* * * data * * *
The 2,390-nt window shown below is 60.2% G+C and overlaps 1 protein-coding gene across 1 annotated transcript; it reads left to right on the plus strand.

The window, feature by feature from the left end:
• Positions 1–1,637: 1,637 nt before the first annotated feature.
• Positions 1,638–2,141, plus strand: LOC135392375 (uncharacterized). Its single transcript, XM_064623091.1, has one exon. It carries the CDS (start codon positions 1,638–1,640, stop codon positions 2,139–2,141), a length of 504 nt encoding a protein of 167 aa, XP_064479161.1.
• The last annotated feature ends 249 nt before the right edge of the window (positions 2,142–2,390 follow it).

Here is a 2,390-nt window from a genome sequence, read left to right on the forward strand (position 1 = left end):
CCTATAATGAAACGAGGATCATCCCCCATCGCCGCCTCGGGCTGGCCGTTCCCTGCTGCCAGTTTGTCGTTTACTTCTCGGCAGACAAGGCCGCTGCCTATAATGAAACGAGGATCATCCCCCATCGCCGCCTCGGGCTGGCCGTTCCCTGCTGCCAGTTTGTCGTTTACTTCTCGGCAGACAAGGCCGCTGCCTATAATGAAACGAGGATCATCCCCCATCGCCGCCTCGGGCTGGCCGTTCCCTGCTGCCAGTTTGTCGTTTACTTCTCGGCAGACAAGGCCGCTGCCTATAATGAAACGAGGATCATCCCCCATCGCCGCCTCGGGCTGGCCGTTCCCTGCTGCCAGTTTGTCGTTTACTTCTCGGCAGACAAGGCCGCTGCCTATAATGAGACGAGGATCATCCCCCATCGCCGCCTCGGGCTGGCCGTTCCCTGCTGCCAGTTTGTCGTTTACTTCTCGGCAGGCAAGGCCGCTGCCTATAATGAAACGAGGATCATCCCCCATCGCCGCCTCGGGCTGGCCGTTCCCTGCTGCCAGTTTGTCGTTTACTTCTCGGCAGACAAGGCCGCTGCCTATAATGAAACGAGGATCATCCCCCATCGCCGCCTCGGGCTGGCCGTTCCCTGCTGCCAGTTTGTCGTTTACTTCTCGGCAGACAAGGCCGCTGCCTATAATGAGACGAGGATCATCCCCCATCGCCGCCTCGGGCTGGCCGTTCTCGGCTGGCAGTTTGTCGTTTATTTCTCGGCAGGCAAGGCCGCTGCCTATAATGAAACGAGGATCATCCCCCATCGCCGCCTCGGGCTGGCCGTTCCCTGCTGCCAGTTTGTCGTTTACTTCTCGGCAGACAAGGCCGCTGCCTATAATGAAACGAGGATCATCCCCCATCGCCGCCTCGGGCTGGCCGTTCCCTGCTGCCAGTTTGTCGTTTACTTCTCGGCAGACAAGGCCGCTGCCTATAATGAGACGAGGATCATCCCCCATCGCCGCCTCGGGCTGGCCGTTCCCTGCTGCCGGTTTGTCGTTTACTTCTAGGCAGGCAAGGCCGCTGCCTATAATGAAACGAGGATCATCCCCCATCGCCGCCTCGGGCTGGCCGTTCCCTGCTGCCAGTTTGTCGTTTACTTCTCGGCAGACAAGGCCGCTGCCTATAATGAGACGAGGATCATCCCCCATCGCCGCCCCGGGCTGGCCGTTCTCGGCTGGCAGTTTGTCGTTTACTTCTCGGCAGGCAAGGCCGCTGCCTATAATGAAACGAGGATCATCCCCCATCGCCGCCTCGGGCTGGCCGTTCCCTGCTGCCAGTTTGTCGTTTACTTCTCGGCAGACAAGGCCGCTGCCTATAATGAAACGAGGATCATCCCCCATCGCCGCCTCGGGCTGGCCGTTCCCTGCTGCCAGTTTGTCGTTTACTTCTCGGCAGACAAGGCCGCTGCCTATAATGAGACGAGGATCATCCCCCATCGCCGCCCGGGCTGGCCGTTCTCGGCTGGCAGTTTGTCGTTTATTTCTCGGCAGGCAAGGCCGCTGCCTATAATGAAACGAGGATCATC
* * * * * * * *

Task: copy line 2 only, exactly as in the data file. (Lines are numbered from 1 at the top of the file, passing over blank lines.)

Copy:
The window, feature by feature from the left end: